Finally, I have to say, I’m also troubled by your willingness to place a discussion of the perception some (perhaps) not insignificant portion of the population may have of questions like “where are you from?”, at least in certain contexts, in the same category as sexual and physical abuse. There is absolutely no comparison between the two. The difference here isn’t even apples and oranges. It’s more like spinach and ice cream. If someone takes offense at a question or isn’t sure about someone’s motives in asking it, the solution in most cases is pretty straight forward: follow up with some questions of your own or make clear why you feel the question itself is objectionable.
That’s not the case with sexual or other forms of physical abuse. While I think we both agree it’s not the case under any circumstances, it’s certainly not the case when the victims are children. In those instances we are talking about the complete absence of even arguable consent. We can typically raise objections to or walk away from questions/conversations that make us uncomfortable. Even when we don’t feel like we have that option, it’s a conversation, not a fist or sexual assault. We are also talking about (at least in most abuse cases) the infliction of very real and often visible physical harm, to say nothing of potentially extreme psychological trauma. To equate actual/potentially innocent questions with this kind of behavior undermines your argument almost entirely. Even to equate actual offensive conversations with it is, to my way of thinking, absurd. By flattening the moral landscape so that something like sexual/physical abuse exists even remotely near a question like “where are you from?” you make it nearly impossible for me to take you seriously.
This is a problem more generally with the usage of the word “aggression”, even if qualified somewhat by the prefix “micro”, to describe certain types of speech, but I’ve gone on long enough. I’ll just conclude by stating that as someone who was on the receiving end of a belt as a child, to say nothing of some very loud verbal abuse, I find your putting these two very different kinds of behavior even in the vicinity of one another, let alone the same category, offensive. Hate crimes definitely are on the same moral plane but “micro-aggressions” and “implicit bias”, as these are typically defined, are in another moral place altogether both in terms of the intent of those committing them and the harm they cause. And since how the receiver takes the statement is the only/primary yardstick you’re using to judge whether something is harmful or not, that necessarily (using your standards, not mine) makes you insensitive to the trauma of abuse survivors.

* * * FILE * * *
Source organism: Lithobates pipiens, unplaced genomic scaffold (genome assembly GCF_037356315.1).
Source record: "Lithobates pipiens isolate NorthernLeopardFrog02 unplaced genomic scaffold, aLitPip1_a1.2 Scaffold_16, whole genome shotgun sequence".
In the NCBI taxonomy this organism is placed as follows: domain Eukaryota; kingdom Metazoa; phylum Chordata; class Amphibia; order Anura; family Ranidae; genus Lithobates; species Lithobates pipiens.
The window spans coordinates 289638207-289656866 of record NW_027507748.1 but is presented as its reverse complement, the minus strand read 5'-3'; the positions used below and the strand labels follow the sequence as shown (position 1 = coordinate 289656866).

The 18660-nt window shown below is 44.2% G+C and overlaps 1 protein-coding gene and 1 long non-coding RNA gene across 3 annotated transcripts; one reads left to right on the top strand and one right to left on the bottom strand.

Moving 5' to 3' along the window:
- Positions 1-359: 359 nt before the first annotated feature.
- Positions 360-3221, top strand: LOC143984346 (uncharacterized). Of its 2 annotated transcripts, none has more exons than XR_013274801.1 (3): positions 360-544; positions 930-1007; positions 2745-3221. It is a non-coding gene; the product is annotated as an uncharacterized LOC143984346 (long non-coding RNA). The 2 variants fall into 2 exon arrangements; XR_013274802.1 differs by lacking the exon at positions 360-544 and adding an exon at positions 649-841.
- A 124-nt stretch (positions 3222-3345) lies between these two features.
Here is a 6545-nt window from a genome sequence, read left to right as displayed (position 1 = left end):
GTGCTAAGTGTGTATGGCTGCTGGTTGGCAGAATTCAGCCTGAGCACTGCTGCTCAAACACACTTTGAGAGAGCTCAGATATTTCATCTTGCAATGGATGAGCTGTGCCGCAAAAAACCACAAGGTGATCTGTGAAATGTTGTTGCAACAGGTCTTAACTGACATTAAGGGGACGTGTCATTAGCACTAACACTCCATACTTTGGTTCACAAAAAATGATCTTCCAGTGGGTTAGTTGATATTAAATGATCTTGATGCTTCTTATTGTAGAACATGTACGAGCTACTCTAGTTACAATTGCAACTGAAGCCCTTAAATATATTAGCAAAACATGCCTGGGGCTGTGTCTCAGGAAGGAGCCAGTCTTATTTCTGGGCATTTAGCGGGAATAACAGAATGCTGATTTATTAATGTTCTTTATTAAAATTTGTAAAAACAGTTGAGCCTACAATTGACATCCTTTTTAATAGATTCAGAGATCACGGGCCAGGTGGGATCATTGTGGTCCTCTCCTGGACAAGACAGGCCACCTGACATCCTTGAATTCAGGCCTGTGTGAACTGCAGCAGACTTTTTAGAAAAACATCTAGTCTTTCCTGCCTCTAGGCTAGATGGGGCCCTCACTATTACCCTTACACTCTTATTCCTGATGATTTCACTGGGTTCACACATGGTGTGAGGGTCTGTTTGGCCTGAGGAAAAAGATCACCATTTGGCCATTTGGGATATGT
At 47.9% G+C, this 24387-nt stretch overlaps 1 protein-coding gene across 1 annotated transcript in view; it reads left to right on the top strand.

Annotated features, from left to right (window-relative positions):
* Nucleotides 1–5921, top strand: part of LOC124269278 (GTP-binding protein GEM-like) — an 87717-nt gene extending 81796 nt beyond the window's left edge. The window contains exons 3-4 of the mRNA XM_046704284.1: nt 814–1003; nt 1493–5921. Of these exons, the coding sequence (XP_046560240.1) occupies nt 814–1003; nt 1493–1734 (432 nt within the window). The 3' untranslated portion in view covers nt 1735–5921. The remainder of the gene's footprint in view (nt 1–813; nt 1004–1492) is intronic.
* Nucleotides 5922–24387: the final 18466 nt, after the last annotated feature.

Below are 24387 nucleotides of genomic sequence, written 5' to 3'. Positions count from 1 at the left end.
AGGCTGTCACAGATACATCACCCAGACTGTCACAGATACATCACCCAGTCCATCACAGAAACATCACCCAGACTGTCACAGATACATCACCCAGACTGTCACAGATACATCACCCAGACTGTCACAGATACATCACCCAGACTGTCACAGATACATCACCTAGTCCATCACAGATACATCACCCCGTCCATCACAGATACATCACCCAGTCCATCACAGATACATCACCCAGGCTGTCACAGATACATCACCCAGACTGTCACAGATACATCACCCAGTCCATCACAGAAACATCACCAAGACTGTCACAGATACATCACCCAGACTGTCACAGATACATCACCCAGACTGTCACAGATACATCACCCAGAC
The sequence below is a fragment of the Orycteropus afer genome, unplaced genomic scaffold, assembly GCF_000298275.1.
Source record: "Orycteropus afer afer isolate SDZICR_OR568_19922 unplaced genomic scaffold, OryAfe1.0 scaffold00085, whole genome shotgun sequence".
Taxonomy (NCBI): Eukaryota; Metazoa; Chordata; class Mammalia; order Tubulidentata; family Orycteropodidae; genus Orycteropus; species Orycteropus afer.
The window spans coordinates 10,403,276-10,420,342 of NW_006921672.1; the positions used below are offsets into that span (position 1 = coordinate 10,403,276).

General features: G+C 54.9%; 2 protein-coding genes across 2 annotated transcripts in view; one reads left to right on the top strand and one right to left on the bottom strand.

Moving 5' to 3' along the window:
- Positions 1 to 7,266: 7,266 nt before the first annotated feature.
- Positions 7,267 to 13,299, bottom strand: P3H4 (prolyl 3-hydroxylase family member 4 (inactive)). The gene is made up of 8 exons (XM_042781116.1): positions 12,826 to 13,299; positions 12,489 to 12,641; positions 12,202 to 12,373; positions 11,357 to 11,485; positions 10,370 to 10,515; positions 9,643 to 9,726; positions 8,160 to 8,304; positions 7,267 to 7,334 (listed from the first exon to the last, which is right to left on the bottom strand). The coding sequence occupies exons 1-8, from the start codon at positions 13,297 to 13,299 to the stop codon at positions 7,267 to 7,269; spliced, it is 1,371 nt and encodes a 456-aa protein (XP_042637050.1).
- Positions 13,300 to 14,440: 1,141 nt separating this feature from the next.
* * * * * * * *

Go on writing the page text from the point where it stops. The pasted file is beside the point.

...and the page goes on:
P.S. I don’t actually think you are insensitive to abuse survivors. That last sentence is there to demonstrate that when we rely solely on the perception of the receiver instead of the perception of ALL PARTIES in the conversation to judge what is or isn’t racist or otherwise appropriate, we are inevitably going to get hoisted on our own petard. Note I said I found your conflation “offensive”. However, as a matter of both fact and argument it does not logically follow that you meant to be offensive.